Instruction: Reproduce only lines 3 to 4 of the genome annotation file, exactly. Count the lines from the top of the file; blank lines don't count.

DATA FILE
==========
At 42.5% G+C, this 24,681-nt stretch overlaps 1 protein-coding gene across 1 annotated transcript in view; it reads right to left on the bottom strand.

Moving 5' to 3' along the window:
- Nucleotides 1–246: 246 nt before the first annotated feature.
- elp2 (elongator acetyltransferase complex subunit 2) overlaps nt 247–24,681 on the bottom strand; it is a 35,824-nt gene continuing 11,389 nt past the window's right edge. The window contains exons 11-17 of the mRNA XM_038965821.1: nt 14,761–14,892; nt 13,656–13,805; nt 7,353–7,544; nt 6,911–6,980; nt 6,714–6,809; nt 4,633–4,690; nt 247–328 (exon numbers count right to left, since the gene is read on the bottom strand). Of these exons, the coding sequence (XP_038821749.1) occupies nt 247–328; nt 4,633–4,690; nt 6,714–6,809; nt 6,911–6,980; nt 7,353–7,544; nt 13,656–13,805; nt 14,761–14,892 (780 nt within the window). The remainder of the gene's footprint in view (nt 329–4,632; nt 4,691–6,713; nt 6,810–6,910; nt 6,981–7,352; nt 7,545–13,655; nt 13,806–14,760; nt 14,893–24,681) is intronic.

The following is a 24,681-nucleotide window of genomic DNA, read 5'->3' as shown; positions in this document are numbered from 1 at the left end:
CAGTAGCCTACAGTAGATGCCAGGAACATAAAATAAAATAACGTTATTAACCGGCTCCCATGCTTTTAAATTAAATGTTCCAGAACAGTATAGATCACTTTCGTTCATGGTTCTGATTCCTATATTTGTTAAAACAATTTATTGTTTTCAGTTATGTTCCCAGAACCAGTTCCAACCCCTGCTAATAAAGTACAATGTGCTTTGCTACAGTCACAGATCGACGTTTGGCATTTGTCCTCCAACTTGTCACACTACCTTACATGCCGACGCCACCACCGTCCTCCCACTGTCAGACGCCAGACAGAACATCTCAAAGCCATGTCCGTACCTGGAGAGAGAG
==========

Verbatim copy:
- Nucleotides 1–246: 246 nt before the first annotated feature.
- elp2 (elongator acetyltransferase complex subunit 2) overlaps nt 247–24,681 on the bottom strand; it is a 35,824-nt gene continuing 11,389 nt past the window's right edge. The window contains exons 11-17 of the mRNA XM_038965821.1: nt 14,761–14,892; nt 13,656–13,805; nt 7,353–7,544; nt 6,911–6,980; nt 6,714–6,809; nt 4,633–4,690; nt 247–328 (exon numbers count right to left, since the gene is read on the bottom strand). Of these exons, the coding sequence (XP_038821749.1) occupies nt 247–328; nt 4,633–4,690; nt 6,714–6,809; nt 6,911–6,980; nt 7,353–7,544; nt 13,656–13,805; nt 14,761–14,892 (780 nt within the window). The remainder of the gene's footprint in view (nt 329–4,632; nt 4,691–6,713; nt 6,810–6,910; nt 6,981–7,352; nt 7,545–13,655; nt 13,806–14,760; nt 14,893–24,681) is intronic.